The Chicago Bears’ primary objective this offseason is to protect quarterback Justin Fields from the beating he took as a rookie. The free-agent signing of center Lucas Patrick is a significant upgrade to the starting five, but it isn’t enough. General Manager Ryan Poles began the 2022 NFL Draft with a glaring hole at right guard, and he took some aggressive swings to fill it.
Those swings came on day three of the draft when Poles selected four offensive linemen, most of whom profile as interior players.
“You can never have enough offensive linemen,” Poles told ChicagoBears.com’s Larry Mayer. “It’s a position—at least from my experience—regardless of how it shakes out, it’s rare to finish a season with the starting five that you started the season with. So, anytime you can increase the volume of talent in that room, you’re getting better.”
The Bears certainly increased the volume of talent, but questions remain whether any of the day-three picks will turn into quality starters. Chicago has 17 offensive linemen under contract, a number that will get slashed by more than half once training camp concludes. Until then, Ryan Poles is excited about the competition that’s to ensue.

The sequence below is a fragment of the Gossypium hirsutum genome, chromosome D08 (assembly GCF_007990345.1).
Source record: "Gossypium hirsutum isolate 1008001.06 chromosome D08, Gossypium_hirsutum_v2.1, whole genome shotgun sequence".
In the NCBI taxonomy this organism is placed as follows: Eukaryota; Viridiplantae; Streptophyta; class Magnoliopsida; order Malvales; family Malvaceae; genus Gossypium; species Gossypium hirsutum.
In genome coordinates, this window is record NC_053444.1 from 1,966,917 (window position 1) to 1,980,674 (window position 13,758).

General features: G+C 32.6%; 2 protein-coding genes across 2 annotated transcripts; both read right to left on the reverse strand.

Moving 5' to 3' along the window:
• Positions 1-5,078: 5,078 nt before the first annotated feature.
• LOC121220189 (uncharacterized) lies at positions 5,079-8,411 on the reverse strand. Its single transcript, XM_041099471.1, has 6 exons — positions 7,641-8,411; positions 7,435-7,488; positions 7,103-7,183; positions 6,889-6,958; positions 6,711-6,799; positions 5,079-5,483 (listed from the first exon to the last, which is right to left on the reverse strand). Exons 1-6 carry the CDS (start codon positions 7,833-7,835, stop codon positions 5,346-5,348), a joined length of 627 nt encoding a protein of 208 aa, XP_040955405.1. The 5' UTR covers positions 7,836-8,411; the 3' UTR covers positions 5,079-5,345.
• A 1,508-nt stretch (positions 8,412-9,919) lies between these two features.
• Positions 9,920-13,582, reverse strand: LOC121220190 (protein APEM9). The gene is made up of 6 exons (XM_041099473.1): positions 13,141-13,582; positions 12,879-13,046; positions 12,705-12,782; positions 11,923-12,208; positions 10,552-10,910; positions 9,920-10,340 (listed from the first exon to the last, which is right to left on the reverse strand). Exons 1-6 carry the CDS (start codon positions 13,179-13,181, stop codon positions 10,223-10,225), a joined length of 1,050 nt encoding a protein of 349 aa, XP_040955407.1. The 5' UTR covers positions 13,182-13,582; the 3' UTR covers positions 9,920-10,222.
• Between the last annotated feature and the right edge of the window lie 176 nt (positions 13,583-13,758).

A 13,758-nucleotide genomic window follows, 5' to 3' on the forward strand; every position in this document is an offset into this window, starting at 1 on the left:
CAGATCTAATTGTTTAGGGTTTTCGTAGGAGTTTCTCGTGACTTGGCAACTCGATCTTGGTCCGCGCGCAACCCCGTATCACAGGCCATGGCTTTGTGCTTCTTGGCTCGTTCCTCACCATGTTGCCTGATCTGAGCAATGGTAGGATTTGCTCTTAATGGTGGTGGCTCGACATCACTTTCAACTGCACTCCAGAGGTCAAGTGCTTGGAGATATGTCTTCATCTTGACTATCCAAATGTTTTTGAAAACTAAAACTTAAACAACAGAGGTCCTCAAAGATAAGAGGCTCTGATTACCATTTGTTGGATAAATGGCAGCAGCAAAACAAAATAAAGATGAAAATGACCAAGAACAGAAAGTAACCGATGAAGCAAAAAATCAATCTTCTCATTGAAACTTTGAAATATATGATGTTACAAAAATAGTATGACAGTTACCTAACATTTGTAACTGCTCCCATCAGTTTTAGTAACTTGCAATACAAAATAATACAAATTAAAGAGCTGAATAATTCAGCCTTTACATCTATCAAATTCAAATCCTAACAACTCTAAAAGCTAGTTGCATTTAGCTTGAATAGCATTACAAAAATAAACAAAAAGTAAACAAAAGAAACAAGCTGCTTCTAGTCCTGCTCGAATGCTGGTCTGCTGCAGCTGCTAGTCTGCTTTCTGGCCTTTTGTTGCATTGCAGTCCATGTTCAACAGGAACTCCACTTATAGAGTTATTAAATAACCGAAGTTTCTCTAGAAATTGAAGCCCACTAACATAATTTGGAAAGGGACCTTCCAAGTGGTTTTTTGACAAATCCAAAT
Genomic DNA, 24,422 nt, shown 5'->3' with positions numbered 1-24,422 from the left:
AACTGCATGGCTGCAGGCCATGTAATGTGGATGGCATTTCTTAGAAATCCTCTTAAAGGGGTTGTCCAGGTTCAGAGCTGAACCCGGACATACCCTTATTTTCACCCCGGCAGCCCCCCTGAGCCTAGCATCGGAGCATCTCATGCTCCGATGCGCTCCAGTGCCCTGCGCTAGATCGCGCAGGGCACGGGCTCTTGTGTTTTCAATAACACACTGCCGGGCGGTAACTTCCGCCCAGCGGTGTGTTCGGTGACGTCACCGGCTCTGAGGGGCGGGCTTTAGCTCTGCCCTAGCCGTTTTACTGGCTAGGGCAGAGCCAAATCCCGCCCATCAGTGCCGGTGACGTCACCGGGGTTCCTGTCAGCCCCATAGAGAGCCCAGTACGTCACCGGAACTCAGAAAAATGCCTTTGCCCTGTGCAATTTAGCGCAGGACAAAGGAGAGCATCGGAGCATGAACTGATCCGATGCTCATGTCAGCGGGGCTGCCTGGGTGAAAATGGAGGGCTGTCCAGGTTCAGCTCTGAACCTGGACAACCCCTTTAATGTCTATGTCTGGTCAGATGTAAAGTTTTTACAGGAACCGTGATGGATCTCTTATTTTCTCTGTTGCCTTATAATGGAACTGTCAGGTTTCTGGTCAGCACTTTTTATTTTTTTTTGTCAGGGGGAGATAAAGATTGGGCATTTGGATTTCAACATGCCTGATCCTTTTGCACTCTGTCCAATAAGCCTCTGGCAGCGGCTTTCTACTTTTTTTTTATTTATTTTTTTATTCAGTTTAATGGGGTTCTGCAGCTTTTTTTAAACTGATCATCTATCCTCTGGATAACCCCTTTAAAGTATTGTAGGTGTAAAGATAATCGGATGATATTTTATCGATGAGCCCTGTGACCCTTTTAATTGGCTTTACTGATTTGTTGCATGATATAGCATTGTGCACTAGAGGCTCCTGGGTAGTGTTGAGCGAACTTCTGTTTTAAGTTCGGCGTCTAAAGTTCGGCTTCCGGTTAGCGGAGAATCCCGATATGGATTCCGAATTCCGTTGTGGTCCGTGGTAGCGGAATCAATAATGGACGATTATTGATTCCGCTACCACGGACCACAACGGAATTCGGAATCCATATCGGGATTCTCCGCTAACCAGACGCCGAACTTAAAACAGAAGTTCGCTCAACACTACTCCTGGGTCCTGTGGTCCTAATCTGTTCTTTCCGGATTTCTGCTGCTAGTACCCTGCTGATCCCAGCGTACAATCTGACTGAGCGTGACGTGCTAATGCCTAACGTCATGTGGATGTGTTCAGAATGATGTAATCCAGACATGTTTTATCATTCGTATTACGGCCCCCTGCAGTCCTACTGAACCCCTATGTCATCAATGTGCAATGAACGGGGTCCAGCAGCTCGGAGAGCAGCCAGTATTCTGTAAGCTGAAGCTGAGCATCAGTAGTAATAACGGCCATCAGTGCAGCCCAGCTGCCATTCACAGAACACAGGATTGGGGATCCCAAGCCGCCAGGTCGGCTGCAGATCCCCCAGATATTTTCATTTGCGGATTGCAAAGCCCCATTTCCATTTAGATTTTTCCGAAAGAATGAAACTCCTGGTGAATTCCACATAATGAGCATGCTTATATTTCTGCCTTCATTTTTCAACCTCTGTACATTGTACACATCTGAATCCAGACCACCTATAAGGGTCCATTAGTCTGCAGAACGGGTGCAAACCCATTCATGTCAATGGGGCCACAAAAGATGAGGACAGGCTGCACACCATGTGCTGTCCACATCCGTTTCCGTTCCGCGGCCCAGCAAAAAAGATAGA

“The other thing I wanted to make sure we did is just increase the competition as well,” Poles said. “It’s human nature to relax when you feel there’s no threat to your job, so I want these young guys to come in and compete for jobs. That’s going to lift everyone in that entire room to know that they’ve got to compete and be their best self to make the team, as well as to make the starting line.”
Chicago Bears offensive line is a work in progress
As it currently stands, the Bears’ starting offensive line looks something like this: Larry Borom (LT), Cody Whitehair (LG), Lucas Patrick (C), Dakota Dozier (RG), Teven Jenkins (RT). With little competition added for either starting offensive tackle this offseason, and with Whitehair being the longest-tenured (and highest-paid) lineman of the bunch, three positions appear settled.
Patrick will start at either center or right guard depending on how this year’s rookie class performs. Sixth-round pick Doug Kramer (Illinois) is considered a darkhorse to earn the starting center job, which would accomplish two goals; Patrick can slide over to right guard. If Kramer doesn’t ascend to the first team, another rookie like San Diego State’s Zachary Thomas could emerge as a first-teamer at guard.
The obvious concern is that none of this year’s rookies are high-prized, blue-chip first-rounders. They’re all underdogs who will have to fight and scrape just to make the team, let alone earn a starting job. But there’s something intriguing about that; the underdog story is always more fun.
At the end of the day, all that matters is keeping Fields upright. And whoever the best men for that job are, they’ll be starting in Week 1… even if it’s a day-three pick.